The prosecution claimed that Bill’s purchase and loading of the gun between the time he received confirmation of Chubbie and Haden’s relationship and his arrival in Miami was evidence of a premeditated intent to kill Haden Clarke.
1. Bill had been lent a Colt .38 by Attorney Huston before his Mexico trip. Huston said that it was precious to him and that he wanted it back after Bill’s trip.
2. Bill was forced to pawn the gun during the trip because he was broke.
3. Bill reached St Louis on 15 April on his return trip to Miami. He, Gentry Shelton and Shelton’s father agreed that he should return to Miami to find out for himself what was happening with Chubbie and Haden. Bill was still broke at that time having abandoned Latin American Airways because of his partners’ criminal intentions. Shelton Senior lent him $100 at some stage between 15 and 18 April to make the Miami trip.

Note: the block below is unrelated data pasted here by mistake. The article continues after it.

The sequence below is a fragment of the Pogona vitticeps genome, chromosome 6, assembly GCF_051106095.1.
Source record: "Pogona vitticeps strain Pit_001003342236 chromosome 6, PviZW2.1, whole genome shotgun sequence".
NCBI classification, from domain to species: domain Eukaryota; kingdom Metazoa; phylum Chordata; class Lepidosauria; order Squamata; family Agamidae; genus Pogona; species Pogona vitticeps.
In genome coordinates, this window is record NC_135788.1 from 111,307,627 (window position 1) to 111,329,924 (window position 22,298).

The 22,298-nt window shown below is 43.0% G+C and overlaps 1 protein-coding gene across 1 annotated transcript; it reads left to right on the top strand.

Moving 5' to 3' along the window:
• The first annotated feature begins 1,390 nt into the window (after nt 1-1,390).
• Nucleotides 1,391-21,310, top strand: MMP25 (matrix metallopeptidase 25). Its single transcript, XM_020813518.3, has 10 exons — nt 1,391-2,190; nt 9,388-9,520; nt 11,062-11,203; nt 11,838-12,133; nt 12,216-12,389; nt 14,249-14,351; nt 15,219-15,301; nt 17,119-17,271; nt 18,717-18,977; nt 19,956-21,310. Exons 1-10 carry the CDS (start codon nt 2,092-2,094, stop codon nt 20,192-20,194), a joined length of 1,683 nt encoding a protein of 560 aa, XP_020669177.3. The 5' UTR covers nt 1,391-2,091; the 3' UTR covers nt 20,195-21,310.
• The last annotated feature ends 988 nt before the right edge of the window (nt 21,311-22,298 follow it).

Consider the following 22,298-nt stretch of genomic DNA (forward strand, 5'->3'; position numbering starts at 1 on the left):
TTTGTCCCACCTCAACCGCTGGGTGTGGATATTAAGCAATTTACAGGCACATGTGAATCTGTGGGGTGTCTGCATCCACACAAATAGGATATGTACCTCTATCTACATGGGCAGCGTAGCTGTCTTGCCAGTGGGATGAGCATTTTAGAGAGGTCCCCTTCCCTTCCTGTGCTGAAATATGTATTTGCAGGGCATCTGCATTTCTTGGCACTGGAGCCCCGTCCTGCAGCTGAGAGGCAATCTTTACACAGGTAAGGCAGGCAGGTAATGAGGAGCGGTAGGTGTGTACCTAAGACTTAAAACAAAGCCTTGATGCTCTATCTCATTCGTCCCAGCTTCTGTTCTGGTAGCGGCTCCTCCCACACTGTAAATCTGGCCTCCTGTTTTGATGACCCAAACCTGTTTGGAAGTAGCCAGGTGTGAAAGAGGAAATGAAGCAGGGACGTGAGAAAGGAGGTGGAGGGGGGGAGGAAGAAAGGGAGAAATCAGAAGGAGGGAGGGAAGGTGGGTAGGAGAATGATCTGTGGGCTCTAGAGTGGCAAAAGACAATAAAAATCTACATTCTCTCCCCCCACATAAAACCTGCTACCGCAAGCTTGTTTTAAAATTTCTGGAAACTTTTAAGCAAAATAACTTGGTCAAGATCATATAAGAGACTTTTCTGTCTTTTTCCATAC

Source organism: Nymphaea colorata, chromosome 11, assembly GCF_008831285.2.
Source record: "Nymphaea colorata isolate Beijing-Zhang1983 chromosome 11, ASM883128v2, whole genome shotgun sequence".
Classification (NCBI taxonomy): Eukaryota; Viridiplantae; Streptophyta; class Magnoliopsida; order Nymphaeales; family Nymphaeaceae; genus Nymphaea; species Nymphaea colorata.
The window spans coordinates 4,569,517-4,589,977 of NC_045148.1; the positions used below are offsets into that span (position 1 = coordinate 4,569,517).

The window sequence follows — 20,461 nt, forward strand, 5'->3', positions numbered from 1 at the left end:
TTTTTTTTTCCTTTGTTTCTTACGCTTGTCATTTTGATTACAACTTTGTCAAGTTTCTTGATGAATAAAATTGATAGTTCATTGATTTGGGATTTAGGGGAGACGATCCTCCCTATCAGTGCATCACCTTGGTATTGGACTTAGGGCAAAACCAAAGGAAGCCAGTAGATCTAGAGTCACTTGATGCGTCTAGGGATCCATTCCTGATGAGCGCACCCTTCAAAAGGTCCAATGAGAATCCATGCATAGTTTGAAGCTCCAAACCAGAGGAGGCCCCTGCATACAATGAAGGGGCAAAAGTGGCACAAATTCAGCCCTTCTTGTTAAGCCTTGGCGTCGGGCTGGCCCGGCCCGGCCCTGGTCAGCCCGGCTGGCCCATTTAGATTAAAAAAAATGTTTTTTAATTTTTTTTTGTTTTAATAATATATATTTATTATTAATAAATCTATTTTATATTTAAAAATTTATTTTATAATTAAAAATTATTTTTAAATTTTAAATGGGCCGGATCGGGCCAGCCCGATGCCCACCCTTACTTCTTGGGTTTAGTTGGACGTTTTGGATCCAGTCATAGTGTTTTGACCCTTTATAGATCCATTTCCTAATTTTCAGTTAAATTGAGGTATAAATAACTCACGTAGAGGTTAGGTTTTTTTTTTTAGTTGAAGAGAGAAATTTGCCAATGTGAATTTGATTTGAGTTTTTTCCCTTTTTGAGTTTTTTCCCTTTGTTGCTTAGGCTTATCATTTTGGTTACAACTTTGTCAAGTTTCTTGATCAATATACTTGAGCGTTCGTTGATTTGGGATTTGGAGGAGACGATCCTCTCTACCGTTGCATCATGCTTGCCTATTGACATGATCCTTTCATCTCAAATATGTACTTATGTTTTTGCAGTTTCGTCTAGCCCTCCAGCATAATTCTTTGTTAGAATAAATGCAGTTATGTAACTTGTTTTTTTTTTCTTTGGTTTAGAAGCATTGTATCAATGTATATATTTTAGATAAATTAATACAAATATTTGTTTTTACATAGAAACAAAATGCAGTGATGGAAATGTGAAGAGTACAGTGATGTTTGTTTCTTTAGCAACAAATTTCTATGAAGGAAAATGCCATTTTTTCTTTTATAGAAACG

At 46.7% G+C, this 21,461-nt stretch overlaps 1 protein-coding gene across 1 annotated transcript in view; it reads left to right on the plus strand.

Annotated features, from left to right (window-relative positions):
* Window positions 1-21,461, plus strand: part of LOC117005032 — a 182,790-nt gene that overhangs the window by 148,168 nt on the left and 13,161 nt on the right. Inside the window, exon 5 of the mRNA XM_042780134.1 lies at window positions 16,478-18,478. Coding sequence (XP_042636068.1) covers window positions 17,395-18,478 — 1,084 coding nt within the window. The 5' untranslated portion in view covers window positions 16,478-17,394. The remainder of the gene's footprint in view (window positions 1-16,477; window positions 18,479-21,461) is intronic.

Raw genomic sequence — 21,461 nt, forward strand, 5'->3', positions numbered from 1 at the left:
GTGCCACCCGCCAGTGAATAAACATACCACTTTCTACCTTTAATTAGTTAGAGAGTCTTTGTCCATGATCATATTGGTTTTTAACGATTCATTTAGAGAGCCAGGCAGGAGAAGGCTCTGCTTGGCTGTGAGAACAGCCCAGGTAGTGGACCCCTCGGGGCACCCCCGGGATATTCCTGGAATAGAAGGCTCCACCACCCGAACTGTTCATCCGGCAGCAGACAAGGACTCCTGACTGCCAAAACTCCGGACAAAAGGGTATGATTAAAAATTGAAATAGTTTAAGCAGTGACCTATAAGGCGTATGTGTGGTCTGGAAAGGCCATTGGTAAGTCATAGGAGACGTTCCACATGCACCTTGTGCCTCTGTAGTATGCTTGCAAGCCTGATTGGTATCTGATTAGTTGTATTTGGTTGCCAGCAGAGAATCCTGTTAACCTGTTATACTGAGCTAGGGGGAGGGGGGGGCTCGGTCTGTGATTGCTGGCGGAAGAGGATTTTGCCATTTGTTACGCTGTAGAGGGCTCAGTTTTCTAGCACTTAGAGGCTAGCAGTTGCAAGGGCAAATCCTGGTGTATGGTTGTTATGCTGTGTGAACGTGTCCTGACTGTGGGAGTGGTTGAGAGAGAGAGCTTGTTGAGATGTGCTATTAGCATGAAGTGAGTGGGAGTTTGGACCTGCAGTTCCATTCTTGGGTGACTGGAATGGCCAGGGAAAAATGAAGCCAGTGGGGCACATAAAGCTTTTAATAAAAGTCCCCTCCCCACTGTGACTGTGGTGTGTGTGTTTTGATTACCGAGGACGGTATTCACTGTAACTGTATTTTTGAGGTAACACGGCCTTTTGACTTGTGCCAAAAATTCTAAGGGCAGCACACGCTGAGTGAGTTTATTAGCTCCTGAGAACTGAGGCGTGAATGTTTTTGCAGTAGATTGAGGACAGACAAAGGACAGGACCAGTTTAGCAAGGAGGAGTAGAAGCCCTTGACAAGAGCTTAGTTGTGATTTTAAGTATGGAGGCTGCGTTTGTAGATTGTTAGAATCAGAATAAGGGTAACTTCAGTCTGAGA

4. Bill went out to purchase a gun on 18 April, before he returned to Miami. On 19 April he used some of Shelton’s money to purchase a Colt .38, an identical model to the gun Huston had lent him.
5. He told the St Louis sheriff that he wanted the gun for transcontinental flights. This wasn't completely true. However, if he had said that he planned to give it away, he might not have been granted a permit.
6. He left St Louis that same day, 19 April. He loaded the gun at his night stop-over in Nashville, Tennessee. When asked for his explanation for loading the gun at that time, he said that he had been given a loaded gun and planned to return it in the same condition. Unspoken was the fact that if he wanted to have a gun for transcontinental flights, an unloaded gun was of little use. He probably loaded it that night at Nashville because he had the time to do so, whereas he had been busy during the day flying.
7. The fact that Bill remembered to take the gun with him after he landed in Miami, but forgot his diary, was considered to be evidence of premeditation by the prosecution. In fact, it would have been extremely irresponsible of him to have left a loaded gun in his plane. His diary, however, was unimportant.
Bill’s explanation is completely plausible. In fact, his behaviour would have been more questionable if he had not met his ‘honour’ obligation by replacing the gun.